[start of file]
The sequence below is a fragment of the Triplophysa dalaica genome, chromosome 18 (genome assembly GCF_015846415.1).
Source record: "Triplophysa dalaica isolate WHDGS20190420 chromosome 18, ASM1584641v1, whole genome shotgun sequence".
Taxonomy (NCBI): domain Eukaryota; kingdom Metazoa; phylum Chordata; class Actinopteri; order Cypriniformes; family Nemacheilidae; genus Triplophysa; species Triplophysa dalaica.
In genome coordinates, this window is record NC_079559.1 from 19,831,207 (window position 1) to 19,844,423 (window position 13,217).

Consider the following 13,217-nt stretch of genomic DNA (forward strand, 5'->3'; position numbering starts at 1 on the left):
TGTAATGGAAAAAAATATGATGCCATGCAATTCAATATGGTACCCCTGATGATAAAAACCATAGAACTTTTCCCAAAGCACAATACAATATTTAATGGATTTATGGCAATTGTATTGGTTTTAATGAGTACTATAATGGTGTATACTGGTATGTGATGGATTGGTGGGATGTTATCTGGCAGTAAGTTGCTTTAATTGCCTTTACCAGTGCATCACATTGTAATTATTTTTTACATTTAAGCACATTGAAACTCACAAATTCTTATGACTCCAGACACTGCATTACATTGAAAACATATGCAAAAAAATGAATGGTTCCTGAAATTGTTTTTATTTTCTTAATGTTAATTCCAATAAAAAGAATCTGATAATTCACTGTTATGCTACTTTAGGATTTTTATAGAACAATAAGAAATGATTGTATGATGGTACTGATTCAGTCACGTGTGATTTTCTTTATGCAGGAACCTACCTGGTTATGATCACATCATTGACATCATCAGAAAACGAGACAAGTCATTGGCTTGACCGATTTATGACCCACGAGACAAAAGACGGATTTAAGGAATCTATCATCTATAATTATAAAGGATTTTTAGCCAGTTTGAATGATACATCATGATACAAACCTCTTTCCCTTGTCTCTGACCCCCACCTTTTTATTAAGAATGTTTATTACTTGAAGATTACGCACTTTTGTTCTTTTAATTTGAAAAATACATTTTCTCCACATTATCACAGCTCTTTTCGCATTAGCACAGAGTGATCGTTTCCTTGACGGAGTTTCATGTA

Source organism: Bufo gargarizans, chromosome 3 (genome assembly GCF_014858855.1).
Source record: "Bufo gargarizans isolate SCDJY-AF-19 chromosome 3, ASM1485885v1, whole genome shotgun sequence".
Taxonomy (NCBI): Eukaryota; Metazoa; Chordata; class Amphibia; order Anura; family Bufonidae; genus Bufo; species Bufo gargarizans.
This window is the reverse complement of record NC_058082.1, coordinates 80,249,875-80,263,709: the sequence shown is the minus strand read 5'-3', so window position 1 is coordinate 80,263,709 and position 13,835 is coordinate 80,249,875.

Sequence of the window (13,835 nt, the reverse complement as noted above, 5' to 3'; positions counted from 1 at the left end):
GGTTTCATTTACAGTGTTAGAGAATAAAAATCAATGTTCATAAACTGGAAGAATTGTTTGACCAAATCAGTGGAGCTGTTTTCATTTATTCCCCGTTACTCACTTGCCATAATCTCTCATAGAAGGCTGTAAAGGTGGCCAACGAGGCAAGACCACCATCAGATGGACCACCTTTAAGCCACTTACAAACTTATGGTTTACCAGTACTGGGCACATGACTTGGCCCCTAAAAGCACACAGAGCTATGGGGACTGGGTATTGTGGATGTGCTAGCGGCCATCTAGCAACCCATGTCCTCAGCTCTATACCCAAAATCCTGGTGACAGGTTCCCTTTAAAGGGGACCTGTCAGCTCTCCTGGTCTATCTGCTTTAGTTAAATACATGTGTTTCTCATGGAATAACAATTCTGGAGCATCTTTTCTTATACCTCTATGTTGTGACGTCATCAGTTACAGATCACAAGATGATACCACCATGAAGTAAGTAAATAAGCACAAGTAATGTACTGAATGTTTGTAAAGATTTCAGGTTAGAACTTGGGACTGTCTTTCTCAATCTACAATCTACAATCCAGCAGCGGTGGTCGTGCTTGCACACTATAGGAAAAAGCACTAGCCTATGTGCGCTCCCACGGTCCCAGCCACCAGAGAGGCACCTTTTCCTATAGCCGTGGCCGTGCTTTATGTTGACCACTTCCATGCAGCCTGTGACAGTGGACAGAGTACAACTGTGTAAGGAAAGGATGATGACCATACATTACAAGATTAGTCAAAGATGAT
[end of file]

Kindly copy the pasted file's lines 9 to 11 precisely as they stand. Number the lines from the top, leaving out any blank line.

Taxonomy (NCBI): Eukaryota; Metazoa; Chordata; class Amphibia; order Anura; family Bufonidae; genus Bufo; species Bufo gargarizans.
This window is the reverse complement of record NC_058082.1, coordinates 80,249,875-80,263,709: the sequence shown is the minus strand read 5'-3', so window position 1 is coordinate 80,263,709 and position 13,835 is coordinate 80,249,875.

Sequence of the window (13,835 nt, the reverse complement as noted above, 5' to 3'; positions counted from 1 at the left end):